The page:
The first few posts for this new blog are coming over from The Zees Go West because I never had any special place for these family stories before. This one was first published there in December, 2008.
|Ready to go downtown in winter|
While looking at old photos and reminiscing, I remembered an annual family tradition that started in the 1940s in San Francisco. We always went downtown on the street car, my mother and me (Dad was at work, as all men were in those post-war years), to see the Christmas decorations in the big department stores. We would go for evening drives later when my father got home from work to see decorated outdoor places like Maiden Lane, which I now find was originally an area of brothels(!) that had been converted to fancy shops that were decorated beautifully during the Christmas season.
I remember going up the escalator and all but gasping at the sparkling decorations in the Emporium* on Market Street. We always went to I. Magnin's, and Macy's, too. The transformation of the familiar stores was amazing and it seems to me that the decorations were far fancier than anything we see now.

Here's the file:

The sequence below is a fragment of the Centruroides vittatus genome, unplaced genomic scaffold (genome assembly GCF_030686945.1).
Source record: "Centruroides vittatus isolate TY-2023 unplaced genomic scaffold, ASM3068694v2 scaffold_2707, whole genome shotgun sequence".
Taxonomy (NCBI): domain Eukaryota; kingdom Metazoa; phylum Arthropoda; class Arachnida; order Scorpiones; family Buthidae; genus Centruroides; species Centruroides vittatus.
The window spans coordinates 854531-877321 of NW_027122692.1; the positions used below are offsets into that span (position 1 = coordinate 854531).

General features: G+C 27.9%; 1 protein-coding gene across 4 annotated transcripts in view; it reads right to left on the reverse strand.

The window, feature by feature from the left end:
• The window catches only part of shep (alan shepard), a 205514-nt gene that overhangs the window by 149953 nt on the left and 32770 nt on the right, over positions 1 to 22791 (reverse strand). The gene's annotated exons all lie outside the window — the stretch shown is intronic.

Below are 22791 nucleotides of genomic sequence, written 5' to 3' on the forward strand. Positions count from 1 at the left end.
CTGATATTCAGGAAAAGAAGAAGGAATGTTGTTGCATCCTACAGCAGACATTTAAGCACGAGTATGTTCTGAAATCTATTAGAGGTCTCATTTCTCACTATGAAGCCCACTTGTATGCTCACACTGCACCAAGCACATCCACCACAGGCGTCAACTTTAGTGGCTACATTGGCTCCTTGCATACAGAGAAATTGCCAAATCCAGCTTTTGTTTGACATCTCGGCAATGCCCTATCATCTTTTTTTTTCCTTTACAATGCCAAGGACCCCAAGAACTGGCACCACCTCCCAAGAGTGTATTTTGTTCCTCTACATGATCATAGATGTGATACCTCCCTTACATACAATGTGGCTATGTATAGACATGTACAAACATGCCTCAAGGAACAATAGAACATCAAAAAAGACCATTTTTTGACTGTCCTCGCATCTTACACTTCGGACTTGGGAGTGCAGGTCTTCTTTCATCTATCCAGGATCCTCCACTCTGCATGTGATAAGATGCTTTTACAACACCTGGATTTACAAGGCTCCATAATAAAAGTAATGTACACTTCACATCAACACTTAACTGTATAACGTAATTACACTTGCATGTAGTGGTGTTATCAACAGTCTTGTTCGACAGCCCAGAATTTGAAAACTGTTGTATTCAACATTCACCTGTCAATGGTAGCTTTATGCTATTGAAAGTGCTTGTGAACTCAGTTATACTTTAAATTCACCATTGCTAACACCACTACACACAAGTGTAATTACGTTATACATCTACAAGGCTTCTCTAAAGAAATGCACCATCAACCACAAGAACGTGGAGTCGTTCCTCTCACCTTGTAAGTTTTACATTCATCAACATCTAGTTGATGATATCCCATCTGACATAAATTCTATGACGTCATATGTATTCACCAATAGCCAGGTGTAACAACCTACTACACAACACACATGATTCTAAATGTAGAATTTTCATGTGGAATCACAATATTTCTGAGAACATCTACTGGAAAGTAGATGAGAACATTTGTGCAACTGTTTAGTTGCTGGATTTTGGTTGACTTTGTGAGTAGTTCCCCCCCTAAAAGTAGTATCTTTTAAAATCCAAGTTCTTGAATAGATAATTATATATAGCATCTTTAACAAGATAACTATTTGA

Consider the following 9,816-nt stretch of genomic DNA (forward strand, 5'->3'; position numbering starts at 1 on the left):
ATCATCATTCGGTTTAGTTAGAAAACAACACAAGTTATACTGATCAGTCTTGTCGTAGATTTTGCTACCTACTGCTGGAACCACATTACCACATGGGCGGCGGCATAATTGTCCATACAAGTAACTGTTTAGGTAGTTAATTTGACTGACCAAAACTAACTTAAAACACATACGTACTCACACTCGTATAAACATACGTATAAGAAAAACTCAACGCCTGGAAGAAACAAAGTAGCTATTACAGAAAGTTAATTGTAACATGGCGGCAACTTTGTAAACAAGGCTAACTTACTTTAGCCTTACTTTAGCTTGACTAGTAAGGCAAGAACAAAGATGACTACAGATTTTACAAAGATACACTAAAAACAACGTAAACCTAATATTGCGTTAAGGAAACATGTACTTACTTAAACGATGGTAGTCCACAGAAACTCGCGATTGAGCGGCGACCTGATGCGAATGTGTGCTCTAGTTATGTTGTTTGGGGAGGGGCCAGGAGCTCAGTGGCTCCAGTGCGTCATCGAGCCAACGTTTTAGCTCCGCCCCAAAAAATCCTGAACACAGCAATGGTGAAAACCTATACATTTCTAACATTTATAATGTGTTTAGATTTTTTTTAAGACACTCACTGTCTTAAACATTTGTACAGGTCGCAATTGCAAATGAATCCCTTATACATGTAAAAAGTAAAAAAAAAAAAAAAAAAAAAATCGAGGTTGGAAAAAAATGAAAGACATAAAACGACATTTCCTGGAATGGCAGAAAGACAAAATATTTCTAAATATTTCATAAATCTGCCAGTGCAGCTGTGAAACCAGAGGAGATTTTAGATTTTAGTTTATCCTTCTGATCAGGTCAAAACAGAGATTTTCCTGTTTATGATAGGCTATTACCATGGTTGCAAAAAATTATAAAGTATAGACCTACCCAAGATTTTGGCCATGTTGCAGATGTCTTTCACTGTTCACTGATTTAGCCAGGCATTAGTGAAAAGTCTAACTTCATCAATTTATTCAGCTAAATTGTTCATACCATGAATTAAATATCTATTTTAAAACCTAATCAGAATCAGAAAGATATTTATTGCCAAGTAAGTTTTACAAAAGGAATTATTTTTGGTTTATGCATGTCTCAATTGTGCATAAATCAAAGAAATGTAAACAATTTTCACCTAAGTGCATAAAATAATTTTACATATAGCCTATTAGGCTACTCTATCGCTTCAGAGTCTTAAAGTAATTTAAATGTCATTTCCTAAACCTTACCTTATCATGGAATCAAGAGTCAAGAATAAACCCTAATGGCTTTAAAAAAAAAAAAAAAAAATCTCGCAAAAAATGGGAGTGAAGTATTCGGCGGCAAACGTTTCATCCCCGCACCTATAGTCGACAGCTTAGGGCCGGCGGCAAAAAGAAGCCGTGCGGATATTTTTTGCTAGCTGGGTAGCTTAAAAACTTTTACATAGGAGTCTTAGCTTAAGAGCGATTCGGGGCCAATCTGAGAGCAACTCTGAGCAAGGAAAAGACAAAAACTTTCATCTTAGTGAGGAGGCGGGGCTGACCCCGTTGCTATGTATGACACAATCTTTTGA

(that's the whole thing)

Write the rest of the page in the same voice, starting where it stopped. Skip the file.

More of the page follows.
|Dressed up in spring|
You know, we used to get pretty dressed up to "go downtown." For me, always a coat and matching hat, if possible (my mother made a lot of my outfits), and a little purse to hold my white gloves. My mother insisted on those gloves when we rode on the streetcar. For my mother, a dress, high heels (how did she do it?), matching purse, coat, hat, and gloves.
|Family in fancy dress|
Beez and I recently received an invitation in the mail for a Christmas party, being held in a pretty fancy part of town, to honor volunteers of a local charitable organization. The invitation, in addition to giving other details, specifies "spiffy casual" dress. Whatever that might be, it points out how much things have changed over the decades. People get dressed up less often, and so do our public places, especially during holiday times.
*I feel so historical. While looking for links to the stores and places I remember in downtown San Francisco, I found that many of them are gone and a part of history. I guess I am, too (a part of history, not gone).